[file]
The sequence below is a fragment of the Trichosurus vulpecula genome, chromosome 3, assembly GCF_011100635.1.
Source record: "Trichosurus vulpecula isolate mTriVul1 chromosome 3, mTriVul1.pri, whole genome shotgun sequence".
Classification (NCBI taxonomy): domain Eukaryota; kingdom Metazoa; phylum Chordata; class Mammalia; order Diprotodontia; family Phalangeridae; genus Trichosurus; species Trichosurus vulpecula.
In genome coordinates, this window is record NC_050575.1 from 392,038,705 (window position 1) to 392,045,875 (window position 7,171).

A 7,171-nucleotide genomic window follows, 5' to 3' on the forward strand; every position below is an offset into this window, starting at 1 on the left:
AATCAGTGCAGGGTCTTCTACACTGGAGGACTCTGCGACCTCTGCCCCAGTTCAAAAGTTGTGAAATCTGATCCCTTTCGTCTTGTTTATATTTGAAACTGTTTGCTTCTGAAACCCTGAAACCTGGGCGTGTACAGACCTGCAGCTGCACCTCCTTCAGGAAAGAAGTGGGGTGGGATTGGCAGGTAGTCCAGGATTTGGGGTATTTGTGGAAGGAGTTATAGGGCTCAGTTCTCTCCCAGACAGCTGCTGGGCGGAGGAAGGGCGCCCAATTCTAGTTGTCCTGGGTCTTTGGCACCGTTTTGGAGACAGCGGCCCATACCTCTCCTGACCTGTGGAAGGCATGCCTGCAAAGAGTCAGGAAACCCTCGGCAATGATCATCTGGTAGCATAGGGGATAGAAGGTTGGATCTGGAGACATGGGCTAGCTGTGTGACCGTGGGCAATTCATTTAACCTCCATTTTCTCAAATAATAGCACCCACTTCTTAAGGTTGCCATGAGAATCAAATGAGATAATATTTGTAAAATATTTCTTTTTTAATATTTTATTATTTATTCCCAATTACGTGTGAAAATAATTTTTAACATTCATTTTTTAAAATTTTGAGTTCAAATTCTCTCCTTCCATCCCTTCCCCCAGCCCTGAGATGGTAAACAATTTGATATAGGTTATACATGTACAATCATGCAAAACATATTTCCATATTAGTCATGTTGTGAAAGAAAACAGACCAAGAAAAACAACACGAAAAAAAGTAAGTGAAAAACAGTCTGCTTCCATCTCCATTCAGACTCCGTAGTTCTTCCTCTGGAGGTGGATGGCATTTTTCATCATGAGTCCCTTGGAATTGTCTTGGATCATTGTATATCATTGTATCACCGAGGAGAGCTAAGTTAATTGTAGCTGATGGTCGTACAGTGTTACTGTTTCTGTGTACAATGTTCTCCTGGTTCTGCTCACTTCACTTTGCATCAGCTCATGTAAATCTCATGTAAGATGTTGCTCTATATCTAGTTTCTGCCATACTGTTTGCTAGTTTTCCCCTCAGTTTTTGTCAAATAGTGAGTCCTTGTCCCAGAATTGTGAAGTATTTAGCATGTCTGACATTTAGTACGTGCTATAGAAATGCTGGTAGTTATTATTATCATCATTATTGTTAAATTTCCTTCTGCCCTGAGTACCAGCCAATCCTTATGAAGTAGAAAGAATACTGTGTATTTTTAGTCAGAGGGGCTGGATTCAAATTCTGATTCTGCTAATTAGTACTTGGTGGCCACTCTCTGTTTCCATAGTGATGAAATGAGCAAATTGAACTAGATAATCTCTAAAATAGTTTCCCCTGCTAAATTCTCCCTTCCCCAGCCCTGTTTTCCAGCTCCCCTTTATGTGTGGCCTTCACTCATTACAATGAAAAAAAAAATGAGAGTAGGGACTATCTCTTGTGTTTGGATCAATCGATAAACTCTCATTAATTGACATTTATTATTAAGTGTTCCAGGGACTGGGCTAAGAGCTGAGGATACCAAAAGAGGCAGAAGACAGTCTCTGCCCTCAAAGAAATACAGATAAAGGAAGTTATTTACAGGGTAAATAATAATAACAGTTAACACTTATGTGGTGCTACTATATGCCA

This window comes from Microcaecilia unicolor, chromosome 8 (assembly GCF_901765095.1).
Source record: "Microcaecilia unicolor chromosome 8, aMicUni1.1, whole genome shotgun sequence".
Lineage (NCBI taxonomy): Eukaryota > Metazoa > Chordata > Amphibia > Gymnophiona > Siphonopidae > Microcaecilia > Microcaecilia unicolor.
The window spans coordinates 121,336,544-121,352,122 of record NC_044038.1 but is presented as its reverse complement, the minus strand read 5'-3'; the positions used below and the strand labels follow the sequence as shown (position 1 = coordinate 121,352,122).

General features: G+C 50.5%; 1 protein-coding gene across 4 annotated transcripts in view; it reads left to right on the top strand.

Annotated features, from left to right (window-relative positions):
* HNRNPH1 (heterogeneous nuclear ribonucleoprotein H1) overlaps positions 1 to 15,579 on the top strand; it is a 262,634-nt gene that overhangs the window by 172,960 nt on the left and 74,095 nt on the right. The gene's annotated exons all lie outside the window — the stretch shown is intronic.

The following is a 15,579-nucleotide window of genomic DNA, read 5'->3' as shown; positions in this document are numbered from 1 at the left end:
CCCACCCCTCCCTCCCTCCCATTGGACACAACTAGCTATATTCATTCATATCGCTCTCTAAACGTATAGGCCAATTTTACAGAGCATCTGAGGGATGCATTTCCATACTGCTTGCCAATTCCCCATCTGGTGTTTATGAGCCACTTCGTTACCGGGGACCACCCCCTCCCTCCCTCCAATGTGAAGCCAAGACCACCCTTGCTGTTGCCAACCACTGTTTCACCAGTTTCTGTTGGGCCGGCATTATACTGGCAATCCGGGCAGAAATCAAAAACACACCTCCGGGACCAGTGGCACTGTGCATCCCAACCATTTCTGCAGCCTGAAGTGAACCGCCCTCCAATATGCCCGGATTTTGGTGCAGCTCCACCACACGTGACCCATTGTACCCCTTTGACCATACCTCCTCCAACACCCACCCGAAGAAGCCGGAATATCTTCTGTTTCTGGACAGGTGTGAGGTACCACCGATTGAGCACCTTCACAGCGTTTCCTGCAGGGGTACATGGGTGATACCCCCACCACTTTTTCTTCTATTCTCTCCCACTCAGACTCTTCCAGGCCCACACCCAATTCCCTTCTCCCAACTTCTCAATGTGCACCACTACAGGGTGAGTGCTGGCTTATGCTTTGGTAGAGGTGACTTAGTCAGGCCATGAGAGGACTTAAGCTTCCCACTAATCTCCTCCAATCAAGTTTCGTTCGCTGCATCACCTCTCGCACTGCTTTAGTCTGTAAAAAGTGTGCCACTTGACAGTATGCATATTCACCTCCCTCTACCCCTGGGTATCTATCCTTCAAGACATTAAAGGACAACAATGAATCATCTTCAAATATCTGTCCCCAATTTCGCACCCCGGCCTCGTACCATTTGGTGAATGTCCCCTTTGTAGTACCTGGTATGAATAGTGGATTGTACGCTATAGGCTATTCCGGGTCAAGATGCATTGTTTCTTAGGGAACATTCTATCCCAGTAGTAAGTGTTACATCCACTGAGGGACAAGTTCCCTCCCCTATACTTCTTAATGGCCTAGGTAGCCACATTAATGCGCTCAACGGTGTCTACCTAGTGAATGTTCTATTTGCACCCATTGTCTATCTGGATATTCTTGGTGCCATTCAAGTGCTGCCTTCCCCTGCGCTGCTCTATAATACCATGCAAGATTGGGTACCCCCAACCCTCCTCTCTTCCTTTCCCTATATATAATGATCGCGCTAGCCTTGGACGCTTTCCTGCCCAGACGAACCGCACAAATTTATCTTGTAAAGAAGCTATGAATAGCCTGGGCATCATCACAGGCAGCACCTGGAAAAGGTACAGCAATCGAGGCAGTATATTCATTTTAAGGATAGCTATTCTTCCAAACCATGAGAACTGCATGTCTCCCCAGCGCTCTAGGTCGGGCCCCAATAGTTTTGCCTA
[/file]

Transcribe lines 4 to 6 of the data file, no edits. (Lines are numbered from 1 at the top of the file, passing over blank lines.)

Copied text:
In genome coordinates, this window is record NC_050575.1 from 392,038,705 (window position 1) to 392,045,875 (window position 7,171).

A 7,171-nucleotide genomic window follows, 5' to 3' on the forward strand; every position below is an offset into this window, starting at 1 on the left:
AATCAGTGCAGGGTCTTCTACACTGGAGGACTCTGCGACCTCTGCCCCAGTTCAAAAGTTGTGAAATCTGATCCCTTTCGTCTTGTTTATATTTGAAACTGTTTGCTTCTGAAACCCTGAAACCTGGGCGTGTACAGACCTGCAGCTGCACCTCCTTCAGGAAAGAAGTGGGGTGGGATTGGCAGGTAGTCCAGGATTTGGGGTATTTGTGGAAGGAGTTATAGGGCTCAGTTCTCTCCCAGACAGCTGCTGGGCGGAGGAAGGGCGCCCAATTCTAGTTGTCCTGGGTCTTTGGCACCGTTTTGGAGACAGCGGCCCATACCTCTCCTGACCTGTGGAAGGCATGCCTGCAAAGAGTCAGGAAACCCTCGGCAATGATCATCTGGTAGCATAGGGGATAGAAGGTTGGATCTGGAGACATGGGCTAGCTGTGTGACCGTGGGCAATTCATTTAACCTCCATTTTCTCAAATAATAGCACCCACTTCTTAAGGTTGCCATGAGAATCAAATGAGATAATATTTGTAAAATATTTCTTTTTTAATATTTTATTATTTATTCCCAATTACGTGTGAAAATAATTTTTAACATTCATTTTTTAAAATTTTGAGTTCAAATTCTCTCCTTCCATCCCTTCCCCCAGCCCTGAGATGGTAAACAATTTGATATAGGTTATACATGTACAATCATGCAAAACATATTTCCATATTAGTCATGTTGTGAAAGAAAACAGACCAAGAAAAACAACACGAAAAAAAGTAAGTGAAAAACAGTCTGCTTCCATCTCCATTCAGACTCCGTAGTTCTTCCTCTGGAGGTGGATGGCATTTTTCATCATGAGTCCCTTGGAATTGTCTTGGATCATTGTATATCATTGTATCACCGAGGAGAGCTAAGTTAATTGTAGCTGATGGTCGTACAGTGTTACTGTTTCTGTGTACAATGTTCTCCTGGTTCTGCTCACTTCACTTTGCATCAGCTCATGTAAATCTCATGTAAGATGTTGCTCTATATCTAGTTTCTGCCATACTGTTTGCTAGTTTTCCCCTCAGTTTTTGTCAAATAGTGAGTCCTTGTCCCAGAATTGTGAAGTATTTAGCATGTCTGACATTTAGTACGTGCTATAGAAATGCTGGTAGTTATTATTATCATCATTATTGTTAAATTTCCTTCTGCCCTGAGTACCAGCCAATCCTTATGAAGTAGAAAGAATACTGTGTATTTTTAGTCAGAGGGGCTGGATTCAAATTCTGATTCTGCTAATTAGTACTTGGTGGCCACTCTCTGTTTCCATAGTGATGAAATGAGCAAATTGAACTAGATAATCTCTAAAATAGTTTCCCCTGCTAAATTCTCCCTTCCCCAGCCCTGTTTTCCAGCTCCCCTTTATGTGTGGCCTTCACTCATTACAATGAAAAAAAAAATGAGAGTAGGGACTATCTCTTGTGTTTGGATCAATCGATAAACTCTCATTAATTGACATTTATTATTAAGTGTTCCAGGGACTGGGCTAAGAGCTGAGGATACCAAAAGAGGCAGAAGACAGTCTCTGCCCTCAAAGAAATACAGATAAAGGAAGTTATTTACAGGGTAAATAATAATAACAGTTAACACTTATGTGGTGCTACTATATGCCA